# The Artist's Husband: Let's Make Some Noise!

Sometimes you just want to make some noise! In drawing terms, that means you don’t want a boring straight line; you want a straightish squiggly line which looks hand-drawn. Or you don’t want a flat surface, you want it to have some texture. You can generate these kinds of effects by adding some random noise, but how? There are a couple of ways to do this. We’ll cover some simple examples here.

Suppose we want to generate something that looks like a mountain range in the distance. We could take a straight horizontal line and randomly vary its elevation from one pixel to the next. Let’s give that a try! Here is a Nannou app that moves along the x-axis and plots random values in the y-axis:

use nannou::prelude::*;

fn main() {
nannou::app(model)
.update(update)
.run();
}

struct Model {
points: Vec<Point2>,
}

fn model(app: &App) -> Model {
app
.new_window()
.size(600, 200)
.view(view)
.build()
.unwrap();

Model {
points: Vec::new(),
}
}

fn update(app: &App, model: &mut Model, _update: Update) {
let rect = app.window_rect();
if model.points.len() < rect.w() as usize {
let step = (model.points.len() + 1) as f32;
let amplitude = random_f32();
model.points.push(pt2(step, amplitude));
}
}

fn view(app: &App, model: &Model, frame: Frame) {
let rect = app.window_rect();
let draw = app.draw();

for p in &model.points {
let y = map_range(p[1], 0., 1.,
rect.top() - 10., rect.bottom() + 10.);
draw.ellipse().x(p[0] + rect.left()).y(y).w_h(1.0, 1.0);
}

draw.to_frame(app, &frame).unwrap();
}


This app draws a graph that looks like this:

Well, that’s not particularly helpful, is it?

While pretty much any programmable system has a way of generating random numbers, generally these are evenly distributed, meaning that any number in the range you are generating numbers for is just as likely as any other number. Our graph doesn’t look like a mountain range because there is no continuity; the slightest move to the left or right could put you at an extremely different elevation. While real mountains do have steep cliffs, it’s more likely that if you take a single step, you will go slightly more up or down hill.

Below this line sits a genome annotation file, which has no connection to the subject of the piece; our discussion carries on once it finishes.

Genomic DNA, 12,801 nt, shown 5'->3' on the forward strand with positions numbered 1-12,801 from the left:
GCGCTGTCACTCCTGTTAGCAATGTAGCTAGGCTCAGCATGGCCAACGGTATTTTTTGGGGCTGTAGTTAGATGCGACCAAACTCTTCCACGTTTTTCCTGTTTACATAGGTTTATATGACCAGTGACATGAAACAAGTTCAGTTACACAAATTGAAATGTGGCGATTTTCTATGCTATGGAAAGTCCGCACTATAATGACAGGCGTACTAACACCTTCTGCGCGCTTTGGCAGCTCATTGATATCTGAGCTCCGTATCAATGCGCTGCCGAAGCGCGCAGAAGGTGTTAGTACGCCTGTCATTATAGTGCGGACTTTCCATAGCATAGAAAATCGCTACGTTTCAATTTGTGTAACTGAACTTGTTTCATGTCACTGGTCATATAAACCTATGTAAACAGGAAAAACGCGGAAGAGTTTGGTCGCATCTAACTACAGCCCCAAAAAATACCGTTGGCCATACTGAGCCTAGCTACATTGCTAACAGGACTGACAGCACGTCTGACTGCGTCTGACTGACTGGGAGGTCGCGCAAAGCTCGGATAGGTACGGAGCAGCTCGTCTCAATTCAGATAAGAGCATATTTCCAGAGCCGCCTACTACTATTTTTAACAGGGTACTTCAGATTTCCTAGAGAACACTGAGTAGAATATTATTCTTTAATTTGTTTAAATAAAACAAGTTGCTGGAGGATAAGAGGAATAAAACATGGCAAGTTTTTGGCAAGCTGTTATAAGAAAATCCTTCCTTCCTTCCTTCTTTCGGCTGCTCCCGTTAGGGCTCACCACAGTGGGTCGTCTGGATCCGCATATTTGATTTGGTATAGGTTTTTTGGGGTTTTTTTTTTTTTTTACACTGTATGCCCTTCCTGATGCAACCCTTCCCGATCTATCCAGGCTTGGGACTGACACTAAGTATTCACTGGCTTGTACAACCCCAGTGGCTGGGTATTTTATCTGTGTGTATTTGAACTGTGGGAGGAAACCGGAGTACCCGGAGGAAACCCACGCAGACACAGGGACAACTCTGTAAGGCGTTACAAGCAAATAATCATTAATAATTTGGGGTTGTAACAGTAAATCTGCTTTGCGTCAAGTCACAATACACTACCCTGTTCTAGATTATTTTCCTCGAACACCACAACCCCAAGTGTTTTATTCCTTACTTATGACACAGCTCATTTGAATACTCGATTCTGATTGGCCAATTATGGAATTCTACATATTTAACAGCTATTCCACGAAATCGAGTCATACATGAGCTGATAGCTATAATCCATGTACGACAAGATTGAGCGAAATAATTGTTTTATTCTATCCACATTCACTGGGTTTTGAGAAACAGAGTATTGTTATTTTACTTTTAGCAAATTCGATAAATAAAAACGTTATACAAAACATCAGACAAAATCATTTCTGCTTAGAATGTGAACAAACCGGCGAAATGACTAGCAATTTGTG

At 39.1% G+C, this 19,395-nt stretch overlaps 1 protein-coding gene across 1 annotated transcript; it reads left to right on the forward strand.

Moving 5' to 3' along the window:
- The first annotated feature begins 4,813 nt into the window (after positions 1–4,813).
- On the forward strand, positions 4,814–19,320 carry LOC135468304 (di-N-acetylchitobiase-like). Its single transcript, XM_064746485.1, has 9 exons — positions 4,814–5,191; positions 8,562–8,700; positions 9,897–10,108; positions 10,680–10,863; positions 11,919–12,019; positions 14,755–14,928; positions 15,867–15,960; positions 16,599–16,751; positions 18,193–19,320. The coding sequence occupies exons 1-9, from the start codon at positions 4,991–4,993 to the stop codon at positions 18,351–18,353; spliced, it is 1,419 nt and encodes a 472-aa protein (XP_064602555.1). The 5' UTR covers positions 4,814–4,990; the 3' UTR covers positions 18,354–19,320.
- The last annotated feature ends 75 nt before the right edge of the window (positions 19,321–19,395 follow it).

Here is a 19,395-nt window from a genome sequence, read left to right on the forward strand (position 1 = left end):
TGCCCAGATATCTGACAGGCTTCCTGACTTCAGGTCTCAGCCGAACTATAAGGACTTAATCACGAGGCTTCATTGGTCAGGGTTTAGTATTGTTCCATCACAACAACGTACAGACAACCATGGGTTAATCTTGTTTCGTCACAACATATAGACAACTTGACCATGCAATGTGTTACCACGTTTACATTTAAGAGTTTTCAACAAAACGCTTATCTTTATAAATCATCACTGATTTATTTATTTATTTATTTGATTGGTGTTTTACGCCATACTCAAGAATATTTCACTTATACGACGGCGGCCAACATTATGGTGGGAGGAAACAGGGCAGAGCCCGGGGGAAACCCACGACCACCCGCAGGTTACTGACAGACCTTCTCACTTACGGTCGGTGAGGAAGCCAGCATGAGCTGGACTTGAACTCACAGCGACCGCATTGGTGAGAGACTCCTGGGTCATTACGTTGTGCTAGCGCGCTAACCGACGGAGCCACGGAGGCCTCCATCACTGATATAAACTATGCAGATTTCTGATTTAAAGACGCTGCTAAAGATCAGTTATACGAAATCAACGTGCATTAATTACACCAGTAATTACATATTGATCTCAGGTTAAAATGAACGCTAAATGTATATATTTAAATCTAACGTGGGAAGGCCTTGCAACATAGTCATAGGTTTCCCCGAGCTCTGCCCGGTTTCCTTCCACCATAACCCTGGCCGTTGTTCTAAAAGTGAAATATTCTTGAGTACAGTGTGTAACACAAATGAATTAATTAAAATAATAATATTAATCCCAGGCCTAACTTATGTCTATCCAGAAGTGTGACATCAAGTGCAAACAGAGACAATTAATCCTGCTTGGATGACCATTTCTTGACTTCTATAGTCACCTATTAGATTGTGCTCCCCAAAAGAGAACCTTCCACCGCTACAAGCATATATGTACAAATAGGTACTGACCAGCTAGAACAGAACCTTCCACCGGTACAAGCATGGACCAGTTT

So what we really want to have is a slight random change in y for a small change in x, but to allow for a large change in y for a large change in x. There are ways to do this! One way is Perlin Noise , invented by Ken Perlin in 1983. Other methods include Improved Perlin Noise and Simplex Noise (also invented by Ken Perlin.) If you are interested in the nitty-gritty details of how this works, there is an excellent discussion of Improved Perlin Noise at https://adrianb.io/2014/08/09/perlinnoise.html.

To modify the Nannou app to use a better noise algorithm to fit our use case, we need to store a noise generator in the Model, initialize it in model(), and use it in update(). Here are the major changes to the code:

struct Model {
noise: BasicMulti,
points: Vec<Point2>,
}

fn model(app: &App) -> Model {
app
.new_window()
.size(1000, 600)
.view(view)
.build()
.unwrap();

Model {
noise: BasicMulti::new().set_seed(random()),
points: Vec::new(),
}
}

fn update(app: &App, model: &mut Model, _update: Update) {
let rect = app.window_rect();
if model.points.len() < rect.w() as usize {
let step = (model.points.len() + 1) as f32;
let amplitude = model.noise.get([step as f64 / 400., 0.]) as f32;
model.points.push(pt2(step, amplitude));
}
}


There other minor changes, such as importing new dependencies. See https://gitlab.com/theartistshusband/noise/-/tree/main/one_dim for the full app.

The particular noise type we are using in this case is BasicMulti, which is much like Perlin Noise, with slightly different algorithm that dampens high frequency changes as the output approaches zero. The effect this has is that the line is fairly smooth at zero and more “jagged” at positive and negative values further from zero. This bodes well for a better looking outline of a mountain range, which is our goal here.

Here is what the output of this Nannou app looks like:

That looks a lot more like a mountain range!

So what can you do with this? If your goal really was to generate something that looks like the outline of a mountain range, there you go! But you can use this any place you might need a generate a small but random change. Consider the Drunken Lines post from last week. Suppose we used this kind of noise to choose the number of degrees to change the direction instead of allowing all directions to have an equal probability. The line would tend to move in spirals, which would be an interesting effect. Or suppose you had several points on the screen and used this noise to decide how they would move. They would tend to move in the same way, but not exactly the same way. We’ll explore some patterns based on these ideas in a future post.

What we talked about here is one-dimensional noise. Suppose you want to add texture to a surface. For that you need two-dimensional noise, which will be the topic of next week’s post.